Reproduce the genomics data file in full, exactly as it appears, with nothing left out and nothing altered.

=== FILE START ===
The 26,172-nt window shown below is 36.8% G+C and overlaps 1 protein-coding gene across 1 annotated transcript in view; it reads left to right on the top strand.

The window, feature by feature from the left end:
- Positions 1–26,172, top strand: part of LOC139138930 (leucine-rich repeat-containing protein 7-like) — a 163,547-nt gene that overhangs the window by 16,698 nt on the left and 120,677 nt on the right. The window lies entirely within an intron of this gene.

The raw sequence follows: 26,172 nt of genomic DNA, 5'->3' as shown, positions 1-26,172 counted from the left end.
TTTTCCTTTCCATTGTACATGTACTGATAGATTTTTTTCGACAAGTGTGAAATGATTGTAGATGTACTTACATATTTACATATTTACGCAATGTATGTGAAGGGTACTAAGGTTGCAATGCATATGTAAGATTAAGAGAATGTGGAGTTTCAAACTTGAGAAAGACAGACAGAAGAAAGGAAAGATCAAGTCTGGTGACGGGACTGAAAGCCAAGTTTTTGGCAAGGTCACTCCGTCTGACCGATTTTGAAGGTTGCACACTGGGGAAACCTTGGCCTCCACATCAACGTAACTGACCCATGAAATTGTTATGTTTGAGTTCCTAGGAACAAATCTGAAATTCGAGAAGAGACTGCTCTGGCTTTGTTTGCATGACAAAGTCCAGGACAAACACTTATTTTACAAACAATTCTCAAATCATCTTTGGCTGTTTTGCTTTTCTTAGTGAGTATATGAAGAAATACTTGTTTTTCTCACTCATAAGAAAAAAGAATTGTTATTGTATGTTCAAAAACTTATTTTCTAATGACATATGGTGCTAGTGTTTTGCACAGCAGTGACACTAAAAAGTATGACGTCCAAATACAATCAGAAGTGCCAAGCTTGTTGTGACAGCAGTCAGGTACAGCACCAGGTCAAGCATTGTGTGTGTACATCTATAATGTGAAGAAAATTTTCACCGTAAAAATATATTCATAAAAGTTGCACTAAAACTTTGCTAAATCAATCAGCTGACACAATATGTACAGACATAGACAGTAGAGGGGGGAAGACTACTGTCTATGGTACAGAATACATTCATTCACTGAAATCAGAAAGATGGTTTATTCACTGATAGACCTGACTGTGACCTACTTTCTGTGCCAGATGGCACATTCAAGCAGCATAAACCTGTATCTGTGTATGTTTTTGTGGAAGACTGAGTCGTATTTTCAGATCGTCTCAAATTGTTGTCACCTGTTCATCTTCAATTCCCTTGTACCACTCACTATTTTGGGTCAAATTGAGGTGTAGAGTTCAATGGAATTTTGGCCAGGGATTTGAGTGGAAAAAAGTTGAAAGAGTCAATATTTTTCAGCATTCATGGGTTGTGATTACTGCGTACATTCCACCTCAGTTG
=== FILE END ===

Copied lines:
The 26,172-nt window shown below is 36.8% G+C and overlaps 1 protein-coding gene across 1 annotated transcript in view; it reads left to right on the top strand.

The window, feature by feature from the left end:
- Positions 1–26,172, top strand: part of LOC139138930 (leucine-rich repeat-containing protein 7-like) — a 163,547-nt gene that overhangs the window by 16,698 nt on the left and 120,677 nt on the right. The window lies entirely within an intron of this gene.

The raw sequence follows: 26,172 nt of genomic DNA, 5'->3' as shown, positions 1-26,172 counted from the left end.
TTTTCCTTTCCATTGTACATGTACTGATAGATTTTTTTCGACAAGTGTGAAATGATTGTAGATGTACTTACATATTTACATATTTACGCAATGTATGTGAAGGGTACTAAGGTTGCAATGCATATGTAAGATTAAGAGAATGTGGAGTTTCAAACTTGAGAAAGACAGACAGAAGAAAGGAAAGATCAAGTCTGGTGACGGGACTGAAAGCCAAGTTTTTGGCAAGGTCACTCCGTCTGACCGATTTTGAAGGTTGCACACTGGGGAAACCTTGGCCTCCACATCAACGTAACTGACCCATGAAATTGTTATGTTTGAGTTCCTAGGAACAAATCTGAAATTCGAGAAGAGACTGCTCTGGCTTTGTTTGCATGACAAAGTCCAGGACAAACACTTATTTTACAAACAATTCTCAAATCATCTTTGGCTGTTTTGCTTTTCTTAGTGAGTATATGAAGAAATACTTGTTTTTCTCACTCATAAGAAAAAAGAATTGTTATTGTATGTTCAAAAACTTATTTTCTAATGACATATGGTGCTAGTGTTTTGCACAGCAGTGACACTAAAAAGTATGACGTCCAAATACAATCAGAAGTGCCAAGCTTGTTGTGACAGCAGTCAGGTACAGCACCAGGTCAAGCATTGTGTGTGTACATCTATAATGTGAAGAAAATTTTCACCGTAAAAATATATTCATAAAAGTTGCACTAAAACTTTGCTAAATCAATCAGCTGACACAATATGTACAGACATAGACAGTAGAGGGGGGAAGACTACTGTCTATGGTACAGAATACATTCATTCACTGAAATCAGAAAGATGGTTTATTCACTGATAGACCTGACTGTGACCTACTTTCTGTGCCAGATGGCACATTCAAGCAGCATAAACCTGTATCTGTGTATGTTTTTGTGGAAGACTGAGTCGTATTTTCAGATCGTCTCAAATTGTTGTCACCTGTTCATCTTCAATTCCCTTGTACCACTCACTATTTTGGGTCAAATTGAGGTGTAGAGTTCAATGGAATTTTGGCCAGGGATTTGAGTGGAAAAAAGTTGAAAGAGTCAATATTTTTCAGCATTCATGGGTTGTGATTACTGCGTACATTCCACCTCAGTTG